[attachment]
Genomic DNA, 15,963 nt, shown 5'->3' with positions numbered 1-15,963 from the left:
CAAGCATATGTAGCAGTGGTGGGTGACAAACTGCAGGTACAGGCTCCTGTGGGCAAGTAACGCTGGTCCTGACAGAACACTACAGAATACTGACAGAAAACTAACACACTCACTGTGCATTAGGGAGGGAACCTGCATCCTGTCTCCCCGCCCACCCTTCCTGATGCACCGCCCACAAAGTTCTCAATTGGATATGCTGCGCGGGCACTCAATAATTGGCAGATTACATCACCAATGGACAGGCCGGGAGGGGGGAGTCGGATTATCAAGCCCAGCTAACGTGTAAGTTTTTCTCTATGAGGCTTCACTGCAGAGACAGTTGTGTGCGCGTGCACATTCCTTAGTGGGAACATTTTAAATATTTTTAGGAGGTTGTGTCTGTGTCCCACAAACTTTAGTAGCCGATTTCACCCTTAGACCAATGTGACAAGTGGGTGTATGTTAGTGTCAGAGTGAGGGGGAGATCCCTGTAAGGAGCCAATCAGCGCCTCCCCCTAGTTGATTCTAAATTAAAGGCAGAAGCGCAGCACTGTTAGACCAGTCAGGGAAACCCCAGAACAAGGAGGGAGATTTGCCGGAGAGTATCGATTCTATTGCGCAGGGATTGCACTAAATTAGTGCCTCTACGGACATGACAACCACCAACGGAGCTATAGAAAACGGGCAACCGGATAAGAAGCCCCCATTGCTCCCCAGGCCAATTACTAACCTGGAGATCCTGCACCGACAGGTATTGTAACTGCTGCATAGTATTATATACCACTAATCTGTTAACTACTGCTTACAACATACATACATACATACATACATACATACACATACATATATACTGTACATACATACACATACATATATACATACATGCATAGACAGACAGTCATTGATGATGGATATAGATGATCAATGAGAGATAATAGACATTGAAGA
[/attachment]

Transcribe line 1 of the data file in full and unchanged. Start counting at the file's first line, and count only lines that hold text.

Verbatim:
Genomic DNA, 15,963 nt, shown 5'->3' with positions numbered 1-15,963 from the left: